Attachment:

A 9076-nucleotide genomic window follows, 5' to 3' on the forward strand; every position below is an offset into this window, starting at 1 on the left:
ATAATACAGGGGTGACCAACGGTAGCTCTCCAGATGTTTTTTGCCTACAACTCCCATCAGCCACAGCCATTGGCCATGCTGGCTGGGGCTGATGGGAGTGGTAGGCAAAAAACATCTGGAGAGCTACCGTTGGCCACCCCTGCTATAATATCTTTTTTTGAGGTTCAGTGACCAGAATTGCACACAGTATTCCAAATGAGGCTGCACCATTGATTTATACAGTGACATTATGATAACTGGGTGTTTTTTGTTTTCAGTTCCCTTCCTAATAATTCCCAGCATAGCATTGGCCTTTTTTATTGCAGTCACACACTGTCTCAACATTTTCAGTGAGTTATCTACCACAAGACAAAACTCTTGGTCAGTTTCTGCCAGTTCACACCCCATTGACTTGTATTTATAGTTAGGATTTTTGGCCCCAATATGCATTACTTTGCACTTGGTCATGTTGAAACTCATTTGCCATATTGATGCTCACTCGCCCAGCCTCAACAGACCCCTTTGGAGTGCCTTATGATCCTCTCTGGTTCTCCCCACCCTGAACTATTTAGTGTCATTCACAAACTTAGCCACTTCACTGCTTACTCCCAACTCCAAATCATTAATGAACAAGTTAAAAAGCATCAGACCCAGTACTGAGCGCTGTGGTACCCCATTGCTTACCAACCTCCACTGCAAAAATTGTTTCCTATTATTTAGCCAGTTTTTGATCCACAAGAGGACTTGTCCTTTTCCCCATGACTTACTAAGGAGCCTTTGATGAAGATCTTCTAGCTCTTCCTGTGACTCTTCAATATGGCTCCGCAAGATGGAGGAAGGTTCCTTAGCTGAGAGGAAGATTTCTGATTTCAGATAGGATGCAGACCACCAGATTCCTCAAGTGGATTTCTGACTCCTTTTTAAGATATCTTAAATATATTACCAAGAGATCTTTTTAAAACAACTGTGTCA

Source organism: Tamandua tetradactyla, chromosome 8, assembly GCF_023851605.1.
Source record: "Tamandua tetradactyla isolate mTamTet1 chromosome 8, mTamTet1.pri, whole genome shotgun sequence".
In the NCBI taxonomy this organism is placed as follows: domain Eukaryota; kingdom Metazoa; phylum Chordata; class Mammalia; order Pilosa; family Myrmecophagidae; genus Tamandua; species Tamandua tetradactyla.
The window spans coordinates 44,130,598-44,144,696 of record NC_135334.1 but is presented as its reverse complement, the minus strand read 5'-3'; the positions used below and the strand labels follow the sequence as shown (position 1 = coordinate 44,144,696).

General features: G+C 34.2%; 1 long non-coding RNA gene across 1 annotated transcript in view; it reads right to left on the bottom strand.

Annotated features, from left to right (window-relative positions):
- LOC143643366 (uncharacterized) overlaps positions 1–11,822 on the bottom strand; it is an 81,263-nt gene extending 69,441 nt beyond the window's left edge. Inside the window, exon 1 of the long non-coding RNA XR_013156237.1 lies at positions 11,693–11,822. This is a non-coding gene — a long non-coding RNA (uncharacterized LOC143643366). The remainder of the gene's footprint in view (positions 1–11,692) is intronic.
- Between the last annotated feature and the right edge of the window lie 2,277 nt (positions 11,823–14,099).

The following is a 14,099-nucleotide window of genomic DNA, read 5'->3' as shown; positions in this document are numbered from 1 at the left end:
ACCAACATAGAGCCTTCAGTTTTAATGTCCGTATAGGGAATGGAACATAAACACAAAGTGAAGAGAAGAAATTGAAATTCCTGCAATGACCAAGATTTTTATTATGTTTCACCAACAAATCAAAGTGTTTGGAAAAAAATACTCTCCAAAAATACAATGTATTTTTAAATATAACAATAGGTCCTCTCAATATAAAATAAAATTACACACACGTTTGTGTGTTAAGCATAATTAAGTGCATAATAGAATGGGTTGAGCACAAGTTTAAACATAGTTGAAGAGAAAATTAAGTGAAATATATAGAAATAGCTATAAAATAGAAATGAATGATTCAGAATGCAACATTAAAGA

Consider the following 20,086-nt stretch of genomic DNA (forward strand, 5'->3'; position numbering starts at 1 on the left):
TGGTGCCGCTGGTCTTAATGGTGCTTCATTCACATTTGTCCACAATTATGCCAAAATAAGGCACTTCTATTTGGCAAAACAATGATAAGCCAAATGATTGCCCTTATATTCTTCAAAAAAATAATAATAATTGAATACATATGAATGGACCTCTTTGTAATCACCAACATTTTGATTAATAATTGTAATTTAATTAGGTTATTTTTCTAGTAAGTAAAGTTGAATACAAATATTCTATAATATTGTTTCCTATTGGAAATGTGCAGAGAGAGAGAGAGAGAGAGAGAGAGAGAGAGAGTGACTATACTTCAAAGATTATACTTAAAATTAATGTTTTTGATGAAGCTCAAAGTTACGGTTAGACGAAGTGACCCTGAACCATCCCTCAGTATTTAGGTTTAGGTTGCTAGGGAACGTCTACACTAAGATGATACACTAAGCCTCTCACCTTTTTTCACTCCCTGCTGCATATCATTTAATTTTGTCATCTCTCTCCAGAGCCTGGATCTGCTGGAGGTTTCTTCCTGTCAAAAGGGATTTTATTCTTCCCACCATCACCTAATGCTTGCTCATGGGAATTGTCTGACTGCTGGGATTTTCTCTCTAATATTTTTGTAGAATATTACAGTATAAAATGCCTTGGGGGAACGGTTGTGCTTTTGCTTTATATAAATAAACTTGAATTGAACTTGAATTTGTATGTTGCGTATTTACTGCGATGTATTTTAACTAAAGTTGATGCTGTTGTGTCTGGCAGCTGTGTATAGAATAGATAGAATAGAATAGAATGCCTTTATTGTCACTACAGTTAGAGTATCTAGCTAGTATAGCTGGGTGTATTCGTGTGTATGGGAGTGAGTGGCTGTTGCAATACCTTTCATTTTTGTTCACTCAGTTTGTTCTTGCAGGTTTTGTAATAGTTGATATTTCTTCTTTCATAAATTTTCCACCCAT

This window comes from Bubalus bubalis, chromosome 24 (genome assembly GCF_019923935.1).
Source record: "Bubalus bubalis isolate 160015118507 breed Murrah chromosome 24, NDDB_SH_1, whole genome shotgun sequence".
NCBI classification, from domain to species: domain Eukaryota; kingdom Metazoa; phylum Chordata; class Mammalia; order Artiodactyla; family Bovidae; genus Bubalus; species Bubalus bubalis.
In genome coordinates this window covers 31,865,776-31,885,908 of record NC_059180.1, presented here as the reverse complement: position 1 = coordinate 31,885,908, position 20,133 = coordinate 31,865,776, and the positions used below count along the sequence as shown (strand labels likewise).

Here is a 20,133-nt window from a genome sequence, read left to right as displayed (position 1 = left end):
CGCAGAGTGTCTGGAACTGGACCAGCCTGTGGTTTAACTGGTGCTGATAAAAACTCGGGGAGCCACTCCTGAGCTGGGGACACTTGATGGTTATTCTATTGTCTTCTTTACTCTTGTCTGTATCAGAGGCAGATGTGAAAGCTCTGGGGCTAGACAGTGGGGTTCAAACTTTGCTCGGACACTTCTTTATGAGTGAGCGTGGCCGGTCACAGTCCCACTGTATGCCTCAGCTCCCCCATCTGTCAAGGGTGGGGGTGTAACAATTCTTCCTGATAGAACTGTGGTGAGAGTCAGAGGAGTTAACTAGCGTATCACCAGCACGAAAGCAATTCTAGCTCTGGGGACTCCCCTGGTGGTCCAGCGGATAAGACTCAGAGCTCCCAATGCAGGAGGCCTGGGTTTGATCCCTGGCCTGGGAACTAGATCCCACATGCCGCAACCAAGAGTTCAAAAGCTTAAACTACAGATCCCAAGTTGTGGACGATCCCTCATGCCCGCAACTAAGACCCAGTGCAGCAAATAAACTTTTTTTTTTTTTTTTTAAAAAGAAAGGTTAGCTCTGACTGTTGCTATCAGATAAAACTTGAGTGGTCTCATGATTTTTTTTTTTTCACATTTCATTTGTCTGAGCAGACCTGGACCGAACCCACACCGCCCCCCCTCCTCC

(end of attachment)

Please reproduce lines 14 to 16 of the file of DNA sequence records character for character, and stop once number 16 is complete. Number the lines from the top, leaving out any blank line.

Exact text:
TGGTGCCGCTGGTCTTAATGGTGCTTCATTCACATTTGTCCACAATTATGCCAAAATAAGGCACTTCTATTTGGCAAAACAATGATAAGCCAAATGATTGCCCTTATATTCTTCAAAAAAATAATAATAATTGAATACATATGAATGGACCTCTTTGTAATCACCAACATTTTGATTAATAATTGTAATTTAATTAGGTTATTTTTCTAGTAAGTAAAGTTGAATACAAATATTCTATAATATTGTTTCCTATTGGAAATGTGCAGAGAGAGAGAGAGAGAGAGAGAGAGAGAGAGAGTGACTATACTTCAAAGATTATACTTAAAATTAATGTTTTTGATGAAGCTCAAAGTTACGGTTAGACGAAGTGACCCTGAACCATCCCTCAGTATTTAGGTTTAGGTTGCTAGGGAACGTCTACACTAAGATGATACACTAAGCCTCTCACCTTTTTTCACTCCCTGCTGCATATCATTTAATTTTGTCATCTCTCTCCAGAGCCTGGATCTGCTGGAGGTTTCTTCCTGTCAAAAGGGATTTTATTCTTCCCACCATCACCTAATGCTTGCTCATGGGAATTGTCTGACTGCTGGGATTTTCTCTCTAATATTTTTGTAGAATATTACAGTATAAAATGCCTTGGGGGAACGGTTGTGCTTTTGCTTTATATAAATAAACTTGAATTGAACTTGAATTTGTATGTTGCGTATTTACTGCGATGTATTTTAACTAAAGTTGATGCTGTTGTGTCTGGCAGCTGTGTATAGAATAGATAGAATAGAATAGAATGCCTTTATTGTCACTACAGTTAGAGTATCTAGCTAGTATAGCTGGGTGTATTCGTGTGTATGGGAGTGAGTGGCTGTTGCAATACCTTTCATTTTTGTTCACTCAGTTTGTTCTTGCAGGTTTTGTAATAGTTGATATTTCTTCTTTCATAAATTTTCCACCCAT

This window comes from Bubalus bubalis, chromosome 24 (genome assembly GCF_019923935.1).
Source record: "Bubalus bubalis isolate 160015118507 breed Murrah chromosome 24, NDDB_SH_1, whole genome shotgun sequence".